Nearly everyone has heard inspirational stories of transformations, caterpillars to butterflies, or corporate powerbrokers who leave their high stress-high financial reward careers and start over at something slower and more satisfying to the soul. (Think hallmark Christmas special where the high-powered attorney comes home to her small town only to fall in love with the local artisan bread maker and give up her glamorous life in the big city for satisfying small town love.) These are good stories, and many of the personal anecdotes are true. And most of us are not high-powered corporate types or caterpillars. Let me tell you a brief story of transformation about a friend of mine. She had a high-powered job, with lots of responsibly and lots of money, and hated it. She hated the dullness, she hated the stress, she hated the limitation. Mostly, she hated the thought of pushing papers and taking calls for the rest of her life. So, she got out. She went to beauty school and started cutting hair. And she hated it! She hated the long hours. She hated how her feet ached. She hated having to make so much small talk. She couldn’t imagine standing there chatting all day every day for the rest of her life. So, she got out. She took a job selling products to salons, and she hated making cold calls and dealing with customers who wouldn’t pay and feeling pushy. So, she got out…and she started driving Uber. I think you can see a pattern here. There is plenty of change, plenty of opportunity, none of them seem particularly transformative. Or, maybe transformative for the worse. You may be thinking to yourself that the problem is not the jobs, but the person. I can still hear our friends encouraging her to “have a positive attitude” and “look at the good” to “count her blessings and start a gratitude journal” and “even, I know a good therapist.” As you can imagine, none of this was particularly helpful. It was about this time that she started meeting with a group of writers who encouraged her to spend a little time with them each week working on writing the book she always wanted to write. So, she did. And she eventually finished her book but couldn’t find a publisher. So, she self-published and bought a dash-cam for her car. She continued to meet with her writing group and continued to write. Eventually, she started meeting with some success. Some of her short stories and poems were published in journals. She is working on finding a writing agent now that she is polishing up her second book. She’d like to get this one published for real.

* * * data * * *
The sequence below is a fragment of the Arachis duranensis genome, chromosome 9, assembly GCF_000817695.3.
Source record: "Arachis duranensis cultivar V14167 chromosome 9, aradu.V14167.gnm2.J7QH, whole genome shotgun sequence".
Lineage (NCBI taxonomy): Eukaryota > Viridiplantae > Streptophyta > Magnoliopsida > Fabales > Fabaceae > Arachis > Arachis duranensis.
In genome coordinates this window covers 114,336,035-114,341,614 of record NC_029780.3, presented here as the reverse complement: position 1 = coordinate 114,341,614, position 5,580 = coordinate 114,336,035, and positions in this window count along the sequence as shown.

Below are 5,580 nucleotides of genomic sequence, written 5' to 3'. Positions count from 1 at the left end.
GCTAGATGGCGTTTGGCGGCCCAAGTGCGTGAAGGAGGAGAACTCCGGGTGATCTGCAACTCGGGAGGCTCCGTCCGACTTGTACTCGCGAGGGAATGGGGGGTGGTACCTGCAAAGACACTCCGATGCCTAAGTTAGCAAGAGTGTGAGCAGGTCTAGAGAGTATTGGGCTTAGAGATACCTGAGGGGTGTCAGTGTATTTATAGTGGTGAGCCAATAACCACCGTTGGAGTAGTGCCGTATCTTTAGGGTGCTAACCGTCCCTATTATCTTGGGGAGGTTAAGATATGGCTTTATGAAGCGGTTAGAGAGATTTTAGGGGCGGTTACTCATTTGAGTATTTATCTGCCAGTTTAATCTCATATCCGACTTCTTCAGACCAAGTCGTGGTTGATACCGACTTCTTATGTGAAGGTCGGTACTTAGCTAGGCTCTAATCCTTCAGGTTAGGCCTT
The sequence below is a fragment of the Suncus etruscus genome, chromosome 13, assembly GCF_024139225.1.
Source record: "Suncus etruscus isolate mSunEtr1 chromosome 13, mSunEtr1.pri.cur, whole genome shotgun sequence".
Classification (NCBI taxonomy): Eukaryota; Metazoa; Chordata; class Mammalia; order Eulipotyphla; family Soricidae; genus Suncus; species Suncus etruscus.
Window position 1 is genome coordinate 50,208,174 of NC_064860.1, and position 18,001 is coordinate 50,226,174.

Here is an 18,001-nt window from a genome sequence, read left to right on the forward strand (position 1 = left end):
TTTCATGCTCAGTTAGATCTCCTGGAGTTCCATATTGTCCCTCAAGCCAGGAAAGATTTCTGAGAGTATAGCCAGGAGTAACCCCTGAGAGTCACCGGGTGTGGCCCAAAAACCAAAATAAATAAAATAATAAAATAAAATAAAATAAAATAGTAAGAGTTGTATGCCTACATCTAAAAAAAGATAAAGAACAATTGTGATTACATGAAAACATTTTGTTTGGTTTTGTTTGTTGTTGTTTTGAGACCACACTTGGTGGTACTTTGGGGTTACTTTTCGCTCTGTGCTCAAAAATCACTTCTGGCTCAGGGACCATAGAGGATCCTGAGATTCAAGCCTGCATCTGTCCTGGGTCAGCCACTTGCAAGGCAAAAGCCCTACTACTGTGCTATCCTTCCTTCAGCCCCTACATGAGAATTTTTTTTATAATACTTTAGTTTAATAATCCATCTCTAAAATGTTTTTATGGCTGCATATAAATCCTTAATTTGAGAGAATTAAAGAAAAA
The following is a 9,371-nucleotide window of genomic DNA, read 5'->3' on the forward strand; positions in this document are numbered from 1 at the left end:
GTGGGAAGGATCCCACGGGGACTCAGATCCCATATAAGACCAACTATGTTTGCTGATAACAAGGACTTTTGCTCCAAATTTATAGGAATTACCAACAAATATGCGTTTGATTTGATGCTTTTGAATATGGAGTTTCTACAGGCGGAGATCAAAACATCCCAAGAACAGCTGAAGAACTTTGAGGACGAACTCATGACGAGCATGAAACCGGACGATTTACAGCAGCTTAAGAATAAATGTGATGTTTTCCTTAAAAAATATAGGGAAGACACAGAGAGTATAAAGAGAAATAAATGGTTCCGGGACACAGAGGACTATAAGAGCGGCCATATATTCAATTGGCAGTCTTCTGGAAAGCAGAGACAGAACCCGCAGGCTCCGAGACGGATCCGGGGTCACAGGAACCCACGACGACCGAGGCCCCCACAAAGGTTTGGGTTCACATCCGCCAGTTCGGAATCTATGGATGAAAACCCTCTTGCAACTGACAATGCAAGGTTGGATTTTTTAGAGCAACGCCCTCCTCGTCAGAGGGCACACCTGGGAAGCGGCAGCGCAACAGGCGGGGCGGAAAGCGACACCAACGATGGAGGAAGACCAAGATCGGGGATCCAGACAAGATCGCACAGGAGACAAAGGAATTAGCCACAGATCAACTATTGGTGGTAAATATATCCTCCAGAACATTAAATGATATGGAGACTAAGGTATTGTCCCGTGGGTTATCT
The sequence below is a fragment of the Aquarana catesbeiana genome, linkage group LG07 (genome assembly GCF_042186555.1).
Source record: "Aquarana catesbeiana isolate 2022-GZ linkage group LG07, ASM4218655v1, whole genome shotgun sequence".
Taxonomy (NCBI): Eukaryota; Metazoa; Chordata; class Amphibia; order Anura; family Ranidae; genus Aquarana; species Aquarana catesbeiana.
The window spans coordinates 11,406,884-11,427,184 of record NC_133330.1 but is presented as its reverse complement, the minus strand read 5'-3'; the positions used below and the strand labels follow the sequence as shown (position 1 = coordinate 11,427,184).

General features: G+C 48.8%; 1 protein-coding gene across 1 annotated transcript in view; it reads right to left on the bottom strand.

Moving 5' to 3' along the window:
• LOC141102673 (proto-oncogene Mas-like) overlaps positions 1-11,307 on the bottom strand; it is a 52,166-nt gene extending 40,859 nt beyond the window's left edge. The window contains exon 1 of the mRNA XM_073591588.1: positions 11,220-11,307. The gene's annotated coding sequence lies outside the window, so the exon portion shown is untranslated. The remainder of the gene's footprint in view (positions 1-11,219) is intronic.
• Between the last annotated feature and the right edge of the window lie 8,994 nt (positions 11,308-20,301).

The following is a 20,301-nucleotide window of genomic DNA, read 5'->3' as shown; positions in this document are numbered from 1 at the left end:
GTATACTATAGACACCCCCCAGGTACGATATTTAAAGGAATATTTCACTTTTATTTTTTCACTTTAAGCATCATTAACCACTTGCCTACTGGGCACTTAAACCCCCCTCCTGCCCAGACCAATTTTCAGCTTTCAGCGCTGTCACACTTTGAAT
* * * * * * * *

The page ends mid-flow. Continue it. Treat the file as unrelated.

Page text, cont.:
Were you hoping for a riches to rags to riches story? That’s only Hallmark. The rest of us have to follow the possibilities that are often not great. God doesn’t have perfect plan all mapped out for each of us. My friend does not look back on her previous careers with fond nostalgia. She does not rationalize her journey as part of God’s plan to help her learn what she needed to know in order to appreciate what she has now. She thinks that God is kind of a jerk who, if He was really the powerful God classical theism says he is, should have just made her find writing first and be successful at it. Those who like to argue that the Classical God first had to work with her to lead to the right place, are at least partially right. God works with us. The Spirit moves with us, abides with us, nudges us toward the good and the better. This is a far cry from a perfect plan. The Spirit’s action with us is much like we see depicted in the Acts story for today. The Spirit works with us, stays with us, and empowers us to take the next step, to make the next choice, and calls us toward self-transcendence and the good.

The Spirit may well be working this way in the life of your congregants and your congregation. Here is some good news for your people, like the Spirit worked with a bunch of defeated and aimless followers of Jesus, transforming their loss into a world-wide movement over thousands of years, God will work with us to help us transform our lives, our churches, and our world today. Transform into what? We’ll work that out with God along the way. We can rest assured that the Spirit will be with us every step of the way.

Nichole TorbitzkyRev.Dr. Nichole Torbitzky is Associate Professor of Religion and University Chaplain at Lindenwood University in St. Charles, MO. Her current research investigates Whiteheadian notions related to Christian atonement theory. She serves as the editor for the Center for Process and Faith’s Lectionary Commentary series. She co-edited the process and preaching book, Preaching the Uncontrolling Love of God: Sermons, Essays, and Worship Elements from the Perspective of Open, Relational, and Process Theology.